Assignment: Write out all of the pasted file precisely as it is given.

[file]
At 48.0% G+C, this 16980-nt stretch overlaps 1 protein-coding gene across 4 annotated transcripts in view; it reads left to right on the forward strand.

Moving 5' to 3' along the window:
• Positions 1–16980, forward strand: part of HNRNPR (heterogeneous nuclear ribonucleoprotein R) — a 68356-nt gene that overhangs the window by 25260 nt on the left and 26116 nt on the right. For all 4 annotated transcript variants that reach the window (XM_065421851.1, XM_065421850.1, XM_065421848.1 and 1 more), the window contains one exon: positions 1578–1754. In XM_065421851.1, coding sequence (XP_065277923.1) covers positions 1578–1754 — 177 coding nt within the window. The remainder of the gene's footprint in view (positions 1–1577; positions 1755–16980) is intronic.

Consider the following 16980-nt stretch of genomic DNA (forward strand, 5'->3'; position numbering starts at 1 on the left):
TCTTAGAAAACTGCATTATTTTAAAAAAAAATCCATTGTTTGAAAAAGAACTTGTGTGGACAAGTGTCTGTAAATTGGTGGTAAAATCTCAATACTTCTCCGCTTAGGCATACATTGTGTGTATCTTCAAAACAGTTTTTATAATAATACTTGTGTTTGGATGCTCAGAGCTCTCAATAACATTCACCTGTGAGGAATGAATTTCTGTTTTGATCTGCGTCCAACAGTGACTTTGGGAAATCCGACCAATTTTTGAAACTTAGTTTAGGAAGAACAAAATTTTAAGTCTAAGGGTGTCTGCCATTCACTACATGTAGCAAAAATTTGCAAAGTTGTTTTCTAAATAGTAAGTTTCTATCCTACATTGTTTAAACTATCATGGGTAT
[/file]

At 48.0% G+C, this 16980-nt stretch overlaps 1 protein-coding gene across 4 annotated transcripts in view; it reads left to right on the forward strand.

Moving 5' to 3' along the window:
• Positions 1–16980, forward strand: part of HNRNPR (heterogeneous nuclear ribonucleoprotein R) — a 68356-nt gene that overhangs the window by 25260 nt on the left and 26116 nt on the right. For all 4 annotated transcript variants that reach the window (XM_065421851.1, XM_065421850.1, XM_065421848.1 and 1 more), the window contains one exon: positions 1578–1754. In XM_065421851.1, coding sequence (XP_065277923.1) covers positions 1578–1754 — 177 coding nt within the window. The remainder of the gene's footprint in view (positions 1–1577; positions 1755–16980) is intronic.

Consider the following 16980-nt stretch of genomic DNA (forward strand, 5'->3'; position numbering starts at 1 on the left):
TCTTAGAAAACTGCATTATTTTAAAAAAAAATCCATTGTTTGAAAAAGAACTTGTGTGGACAAGTGTCTGTAAATTGGTGGTAAAATCTCAATACTTCTCCGCTTAGGCATACATTGTGTGTATCTTCAAAACAGTTTTTATAATAATACTTGTGTTTGGATGCTCAGAGCTCTCAATAACATTCACCTGTGAGGAATGAATTTCTGTTTTGATCTGCGTCCAACAGTGACTTTGGGAAATCCGACCAATTTTTGAAACTTAGTTTAGGAAGAACAAAATTTTAAGTCTAAGGGTGTCTGCCATTCACTACATGTAGCAAAAATTTGCAAAGTTGTTTTCTAAATAGTAAGTTTCTATCCTACATTGTTTAAACTATCATGGGTAT